Here's the plan
What the heck is GPAC and why should you care?
January 22, 2009Imagine a bird's eye view of Maui: the more or less haphazard boundaries of the island's population centers, the hotels and shopping center clusters that bleed inland, contrasted against the greens and browns of the island's terrain. Now imagine what those same boundary lines will look like in 20 years.
If you detest what you see, if the possibility of unfettered growth makes your stomach turn, you have a chance to share your mana'o with the General Plan Advisory Committee (GPAC) over the next five weeks.
To many, GPAC may sound like just another bureaucratic acronym, something steeped in impenetrable technical language that's inaccessible to the layperson. But it's simpler than it seems, and for the first time the public has a chance to weigh in at GPAC meetings.
It goes like this: Maui County has a Countywide Policy Plan, which lays out policies on growth, conservation and other matters for Maui, Molokai and Lanai.
The Maui Island Plan, which the Planning Department developed, is part of this. It aims to guide lawmakers in the future by setting geographical boundaries for development and creating policies on things like cultural heritage, environmental protection and economic development.
The county set up GPAC to review the plan and make suggestions if the group thought the document needed any changes. The group consists of 25 individuals—19 selected by the county council, six by the mayor—from each region of the island. Members of GPAC represent a strikingly wide range of ideologies, from the staunchly pro-environment to adamantly pro-development. Each member is an unpaid volunteer.
The first draft of the policy plan, says GPAC Vice Chair Dick Mayer, didn't have the teeth that it needed.
"The plan we were given was so weak that GPAC decided to make major recommendations and changes," says Mayer. "We're still working three years later on trying to make recommendations. The difference between the original and what we're recommending is a sea change."
The committee, however, was too large and cumbersome to tackle the far-reaching document with any efficiency, he says, and so they broke down into several smaller groups, called Investigative Review Committees (IRCs). Each IRC focuses on a specific area of the plan.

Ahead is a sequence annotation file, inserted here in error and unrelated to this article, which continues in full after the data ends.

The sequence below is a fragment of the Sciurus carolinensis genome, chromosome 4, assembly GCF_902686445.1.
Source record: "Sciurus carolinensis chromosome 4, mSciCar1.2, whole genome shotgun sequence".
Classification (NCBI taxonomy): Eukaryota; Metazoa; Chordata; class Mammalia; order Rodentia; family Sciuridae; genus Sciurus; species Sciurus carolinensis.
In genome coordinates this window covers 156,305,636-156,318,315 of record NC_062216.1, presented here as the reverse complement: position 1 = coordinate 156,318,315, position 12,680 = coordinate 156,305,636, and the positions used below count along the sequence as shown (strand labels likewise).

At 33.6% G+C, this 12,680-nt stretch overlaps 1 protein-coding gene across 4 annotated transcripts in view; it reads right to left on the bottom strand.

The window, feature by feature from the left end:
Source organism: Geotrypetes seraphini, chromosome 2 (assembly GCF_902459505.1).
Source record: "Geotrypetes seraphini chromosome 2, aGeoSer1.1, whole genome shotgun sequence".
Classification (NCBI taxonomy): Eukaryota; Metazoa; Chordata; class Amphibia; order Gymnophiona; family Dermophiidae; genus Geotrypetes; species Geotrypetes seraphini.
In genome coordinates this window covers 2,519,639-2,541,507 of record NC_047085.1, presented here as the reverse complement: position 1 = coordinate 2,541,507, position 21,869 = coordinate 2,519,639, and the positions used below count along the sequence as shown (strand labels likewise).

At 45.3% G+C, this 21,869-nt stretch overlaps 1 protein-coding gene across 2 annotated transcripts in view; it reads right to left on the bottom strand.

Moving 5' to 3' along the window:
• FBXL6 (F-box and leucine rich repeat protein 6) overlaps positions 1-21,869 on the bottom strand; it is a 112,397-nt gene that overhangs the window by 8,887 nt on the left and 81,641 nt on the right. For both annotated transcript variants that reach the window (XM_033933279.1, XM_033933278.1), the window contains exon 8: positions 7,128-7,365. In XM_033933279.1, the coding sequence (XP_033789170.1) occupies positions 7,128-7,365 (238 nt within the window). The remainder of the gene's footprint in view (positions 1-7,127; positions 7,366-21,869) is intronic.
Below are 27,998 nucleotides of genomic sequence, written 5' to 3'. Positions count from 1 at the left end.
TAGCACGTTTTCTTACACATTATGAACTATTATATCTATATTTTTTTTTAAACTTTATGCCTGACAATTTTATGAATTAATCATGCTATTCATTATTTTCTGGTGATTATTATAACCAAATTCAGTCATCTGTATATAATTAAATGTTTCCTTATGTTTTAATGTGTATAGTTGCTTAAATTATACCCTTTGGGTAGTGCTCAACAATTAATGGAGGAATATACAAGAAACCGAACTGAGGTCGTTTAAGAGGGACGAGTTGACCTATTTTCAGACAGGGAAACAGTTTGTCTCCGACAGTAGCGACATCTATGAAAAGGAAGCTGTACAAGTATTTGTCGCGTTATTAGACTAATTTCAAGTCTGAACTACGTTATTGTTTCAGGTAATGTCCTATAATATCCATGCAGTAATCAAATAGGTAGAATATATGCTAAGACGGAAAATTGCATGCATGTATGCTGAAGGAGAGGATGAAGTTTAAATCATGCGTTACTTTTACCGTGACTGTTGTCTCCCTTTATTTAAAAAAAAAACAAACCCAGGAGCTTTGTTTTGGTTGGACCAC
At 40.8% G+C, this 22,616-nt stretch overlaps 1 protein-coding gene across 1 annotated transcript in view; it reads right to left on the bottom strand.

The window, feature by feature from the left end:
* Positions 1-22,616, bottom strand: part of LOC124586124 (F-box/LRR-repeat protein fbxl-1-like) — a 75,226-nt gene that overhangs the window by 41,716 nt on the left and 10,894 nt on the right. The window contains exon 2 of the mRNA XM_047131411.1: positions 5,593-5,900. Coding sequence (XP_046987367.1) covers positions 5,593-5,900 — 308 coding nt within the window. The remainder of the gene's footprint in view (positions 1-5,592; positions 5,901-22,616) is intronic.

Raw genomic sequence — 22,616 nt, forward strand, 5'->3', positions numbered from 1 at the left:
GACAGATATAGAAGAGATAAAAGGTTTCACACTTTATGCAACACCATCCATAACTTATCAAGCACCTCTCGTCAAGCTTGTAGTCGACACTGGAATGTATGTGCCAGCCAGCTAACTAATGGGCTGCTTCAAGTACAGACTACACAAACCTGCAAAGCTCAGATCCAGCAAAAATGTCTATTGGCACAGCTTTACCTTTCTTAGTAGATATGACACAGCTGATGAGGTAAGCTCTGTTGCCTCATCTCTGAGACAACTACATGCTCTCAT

Those focuses are: heritage, population, housing, infrastructure, development and land use/directed growth. In the coming weeks each group will discuss its recommendations for the island plan.
The January 22 meeting will consist of presentations by the subcommittees focusing on heritage, economic development, population and housing.
One of the more contentious issues surrounding the plan is that of urban growth and rural area boundaries. The public can give testimony on those vital matters in early February, Mayer says. These lines, once set, will limit the total area of developable land.
Landowners will still be able to build outside the boundaries, but no large-scale developments will be allowed. People building outside the line can't expect much in the way of new infrastructure.
"It hopefully will make it clear to developers where development will be easily allowed and encouraged and where it will be prohibited," Mayer says.
Urban growth boundaries will also give the county a clearer idea of where populations will be more highly concentrated, and thus help pinpoint the ideal locations for infrastructure.
"It will allow change to take place in a more orderly fashion," Mayer says. "That's what planning is all about."
What's different about these GPAC meetings is that, unlike most government meetings, public testimony sessions will be allowed only after the IRCs give their presentations rather than before, as is usually the case.
Mayer said that this will equip members of the public with all of the information they need before they make their statements.
These meetings present an excellent chance to participate in a process that will bring concrete results. Then when you imagine Maui in 20 years, the picture may be a little brighter. MTW
WHAT: General Plan Advisory Committee (GPAC) meetings
WHEN: Every Tues., Thurs. and alternating Saturdays at 5pm through Feb.
WHY: To get public input on the countywide plan
FOR MORE INFO: www.co.maui.hi.us
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